Ships from/sold by
See All Buying Options

Tales of the Jazz Age (Hardcover)

Earn Super Points: Write a Review
Sorry, this selection is currently unavailable.
Tales of the Jazz Age Fitzgerald, F. Scott/ West, James L. W. (EDT) 1 of 1
$137.53  + Free Shipping
What are Rakuten Super Points™?
Get rewarded when you shop! Earn 1 point per dollar spent. That's like getting cash back on every purchase. Easy to see matured points in checkout. Use points just like cash.
Learn More
FORMAT: Hardcover
ALSO AVAILABLE: Other Formats Choose Format
IN STOCK: Usually Ships within 24 hours
1 New
See all sellers
45 day return policy
More Buying Options

Learn more about Tales of the Jazz Age:

Format: Hardcover
ISBN-10: 0521402387
ISBN-13: 9780521402385
Sku: 30881456
Publish Date: 4/30/2012
Pages:  568
Age Range:  NA
See more in Classics
Scholarly edition of Fitzgerald''s second collection of short stories and other previously uncollected stories.
From the Publisher:
Fitzgerald's second collection of short stories, Tales of the Jazz Age (1922), includes at least two masterpieces--"May Day" and "The Diamond as Big as the Ritz". This edition reproduces Tales of the Jazz Age in full, along with several uncollected stories from the early 1920s, including "Dice, Brassknuckles and Guitar", which closely anticipates the themes and characters of The Great Gatsby. James L.W. West III traces the textual history of the stories, and provides detailed historical notes and references.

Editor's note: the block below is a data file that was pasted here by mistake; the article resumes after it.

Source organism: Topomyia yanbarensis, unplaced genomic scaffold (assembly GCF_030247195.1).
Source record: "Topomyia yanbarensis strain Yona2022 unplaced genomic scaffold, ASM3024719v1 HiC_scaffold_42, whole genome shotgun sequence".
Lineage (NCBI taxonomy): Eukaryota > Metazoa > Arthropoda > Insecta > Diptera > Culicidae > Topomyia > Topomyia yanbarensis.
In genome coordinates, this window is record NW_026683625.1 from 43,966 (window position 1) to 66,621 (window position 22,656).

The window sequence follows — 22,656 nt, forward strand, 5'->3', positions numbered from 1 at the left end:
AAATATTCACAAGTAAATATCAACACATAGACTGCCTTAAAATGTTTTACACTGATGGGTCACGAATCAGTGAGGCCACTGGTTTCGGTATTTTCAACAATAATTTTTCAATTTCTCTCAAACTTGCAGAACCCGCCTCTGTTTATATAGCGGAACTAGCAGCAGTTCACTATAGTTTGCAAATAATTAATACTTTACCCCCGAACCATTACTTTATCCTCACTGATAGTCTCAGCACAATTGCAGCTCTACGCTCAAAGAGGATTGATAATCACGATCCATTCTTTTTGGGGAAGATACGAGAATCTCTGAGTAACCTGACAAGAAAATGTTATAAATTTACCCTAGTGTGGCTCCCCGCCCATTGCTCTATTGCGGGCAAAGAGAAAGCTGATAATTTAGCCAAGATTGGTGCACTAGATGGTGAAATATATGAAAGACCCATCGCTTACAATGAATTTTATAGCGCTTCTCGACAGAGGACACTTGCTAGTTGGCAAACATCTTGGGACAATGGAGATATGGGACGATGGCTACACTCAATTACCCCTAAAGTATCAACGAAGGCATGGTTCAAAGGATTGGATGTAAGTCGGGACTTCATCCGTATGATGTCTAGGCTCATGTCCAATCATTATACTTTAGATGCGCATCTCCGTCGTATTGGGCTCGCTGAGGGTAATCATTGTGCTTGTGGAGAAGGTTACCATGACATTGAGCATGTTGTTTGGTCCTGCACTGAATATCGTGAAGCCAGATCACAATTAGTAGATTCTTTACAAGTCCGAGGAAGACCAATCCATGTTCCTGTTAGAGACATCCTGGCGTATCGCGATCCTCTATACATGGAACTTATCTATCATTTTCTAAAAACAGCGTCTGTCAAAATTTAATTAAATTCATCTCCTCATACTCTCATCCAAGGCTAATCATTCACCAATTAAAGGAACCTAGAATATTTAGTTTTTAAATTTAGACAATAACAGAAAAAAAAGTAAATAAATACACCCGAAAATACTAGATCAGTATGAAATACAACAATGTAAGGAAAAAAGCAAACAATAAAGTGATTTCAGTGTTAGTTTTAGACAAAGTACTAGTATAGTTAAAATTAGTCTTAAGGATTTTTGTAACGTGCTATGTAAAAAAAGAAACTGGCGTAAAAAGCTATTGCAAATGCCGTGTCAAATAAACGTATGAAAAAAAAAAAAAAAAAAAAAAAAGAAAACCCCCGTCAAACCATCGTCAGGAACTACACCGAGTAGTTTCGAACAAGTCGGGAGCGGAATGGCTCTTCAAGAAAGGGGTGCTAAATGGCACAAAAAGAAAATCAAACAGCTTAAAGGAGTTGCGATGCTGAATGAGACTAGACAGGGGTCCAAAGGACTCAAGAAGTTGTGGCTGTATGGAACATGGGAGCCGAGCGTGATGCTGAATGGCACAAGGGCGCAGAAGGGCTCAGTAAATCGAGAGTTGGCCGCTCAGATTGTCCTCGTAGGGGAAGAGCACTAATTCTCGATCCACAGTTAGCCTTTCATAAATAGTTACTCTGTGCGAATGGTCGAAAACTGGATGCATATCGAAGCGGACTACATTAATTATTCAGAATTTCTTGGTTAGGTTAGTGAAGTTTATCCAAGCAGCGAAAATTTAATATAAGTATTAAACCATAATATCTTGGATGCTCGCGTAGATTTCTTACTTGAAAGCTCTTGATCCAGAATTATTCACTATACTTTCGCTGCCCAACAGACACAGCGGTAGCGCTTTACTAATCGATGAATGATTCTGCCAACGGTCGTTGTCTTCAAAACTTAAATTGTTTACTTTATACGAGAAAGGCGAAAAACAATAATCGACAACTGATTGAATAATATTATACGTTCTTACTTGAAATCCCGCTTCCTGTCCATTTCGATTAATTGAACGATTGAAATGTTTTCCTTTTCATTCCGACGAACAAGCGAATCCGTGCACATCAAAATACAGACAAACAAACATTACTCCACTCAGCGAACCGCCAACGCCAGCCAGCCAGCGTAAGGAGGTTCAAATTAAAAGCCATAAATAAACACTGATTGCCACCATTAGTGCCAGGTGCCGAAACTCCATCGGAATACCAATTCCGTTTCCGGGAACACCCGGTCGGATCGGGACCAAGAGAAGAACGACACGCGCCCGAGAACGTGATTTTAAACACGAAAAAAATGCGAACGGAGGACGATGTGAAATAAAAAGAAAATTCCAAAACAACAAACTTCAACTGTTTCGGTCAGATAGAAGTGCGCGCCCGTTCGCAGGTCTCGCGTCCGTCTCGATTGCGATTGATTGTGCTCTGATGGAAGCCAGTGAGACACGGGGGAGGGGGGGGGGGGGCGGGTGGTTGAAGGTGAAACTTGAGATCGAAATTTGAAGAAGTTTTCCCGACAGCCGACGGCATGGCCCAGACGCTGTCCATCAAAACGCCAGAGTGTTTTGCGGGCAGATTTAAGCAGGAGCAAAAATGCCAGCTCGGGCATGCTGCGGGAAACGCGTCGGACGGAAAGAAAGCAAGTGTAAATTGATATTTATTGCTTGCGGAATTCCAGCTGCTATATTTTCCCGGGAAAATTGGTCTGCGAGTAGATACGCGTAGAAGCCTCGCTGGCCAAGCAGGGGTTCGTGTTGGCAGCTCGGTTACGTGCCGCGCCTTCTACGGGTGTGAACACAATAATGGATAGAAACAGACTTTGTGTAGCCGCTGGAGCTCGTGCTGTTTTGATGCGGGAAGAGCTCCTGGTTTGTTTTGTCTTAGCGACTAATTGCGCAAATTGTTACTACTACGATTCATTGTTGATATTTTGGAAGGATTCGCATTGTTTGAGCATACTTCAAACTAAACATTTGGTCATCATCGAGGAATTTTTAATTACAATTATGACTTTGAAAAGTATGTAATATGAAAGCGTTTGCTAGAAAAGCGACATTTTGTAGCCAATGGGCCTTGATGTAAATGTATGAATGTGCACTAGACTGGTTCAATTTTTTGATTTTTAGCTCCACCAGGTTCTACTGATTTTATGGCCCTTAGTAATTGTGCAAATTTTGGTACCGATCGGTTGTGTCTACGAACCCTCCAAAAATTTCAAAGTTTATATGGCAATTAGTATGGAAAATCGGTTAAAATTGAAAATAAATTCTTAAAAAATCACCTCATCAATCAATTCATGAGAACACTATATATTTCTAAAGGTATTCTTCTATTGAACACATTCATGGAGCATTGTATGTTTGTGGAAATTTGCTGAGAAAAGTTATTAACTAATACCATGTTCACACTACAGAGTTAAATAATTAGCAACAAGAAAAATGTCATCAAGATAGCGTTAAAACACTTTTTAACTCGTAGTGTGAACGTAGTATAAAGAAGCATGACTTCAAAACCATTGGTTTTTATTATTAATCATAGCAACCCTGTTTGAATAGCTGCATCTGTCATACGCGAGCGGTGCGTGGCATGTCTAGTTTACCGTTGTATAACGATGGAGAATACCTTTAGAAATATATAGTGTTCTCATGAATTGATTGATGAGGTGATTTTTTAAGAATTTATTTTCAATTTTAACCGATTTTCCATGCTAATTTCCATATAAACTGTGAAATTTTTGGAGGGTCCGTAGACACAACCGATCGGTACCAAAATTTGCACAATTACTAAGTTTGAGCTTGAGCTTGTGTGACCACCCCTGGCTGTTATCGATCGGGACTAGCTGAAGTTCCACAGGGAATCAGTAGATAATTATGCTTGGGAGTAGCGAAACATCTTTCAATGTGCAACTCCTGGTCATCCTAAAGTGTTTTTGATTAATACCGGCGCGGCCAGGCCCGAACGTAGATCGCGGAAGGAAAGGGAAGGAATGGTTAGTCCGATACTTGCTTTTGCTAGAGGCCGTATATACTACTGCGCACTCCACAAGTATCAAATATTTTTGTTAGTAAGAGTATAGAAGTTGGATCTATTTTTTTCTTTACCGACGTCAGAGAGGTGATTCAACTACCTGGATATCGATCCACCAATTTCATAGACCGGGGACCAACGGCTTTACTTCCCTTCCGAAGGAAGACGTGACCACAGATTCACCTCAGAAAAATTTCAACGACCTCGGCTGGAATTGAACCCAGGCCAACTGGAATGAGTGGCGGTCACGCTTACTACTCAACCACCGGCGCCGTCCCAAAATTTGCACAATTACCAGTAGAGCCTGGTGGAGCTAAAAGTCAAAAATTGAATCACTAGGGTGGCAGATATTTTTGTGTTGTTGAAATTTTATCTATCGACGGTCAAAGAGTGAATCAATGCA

Author Bio
F. Scott Fitzgerald
Fitzgerald was born in St. Paul, Minnesota and attended prep school, then Princeton University. ("I was always the poorest boy at a rich man's school," he claimed.) He was a lackluster student; when he dropped out to enlist in the army during World War I, he was on academic probation. The armistice was signed before Fitzgerald could see service, and he was discharged in 1919. He began writing THIS SIDE OF PARADISE, based on his Princeton years, when he was 21, and was 24 when it was published. The success of the novel--which was called by Edmund Wilson "one of the most illiterate books of any merit ever published"--enabled him to marry Zelda Sayre, whose family disapproved of him and his prospects. Fitzgerald gained growing celebrity as a major new voice in American fiction, and he and Zelda became the 1920s' equivalent of jet-setters, dividing their time between New York, Paris, and the Riviera--part of the circle of American expatriates that included Gertrude Stein, Hemingway, and Dos Passos, writers about whom Stein coined the term "the lost generation." Fitzgerald continued to write all his life, including the obligatory stint in Hollywood, but was gradually taken over by alcoholism and the general dissolution of his life, and many of his later years were plagued by doubt, debt, and failure. He died at the absurdly young age of 44, of a heart attack.

Product Attributes

Product attributeBook Format:   Hardcover
Product attributeNumber of Pages:   0568
Product attributePublisher:   Cambridge University Press
Advertisement Bottom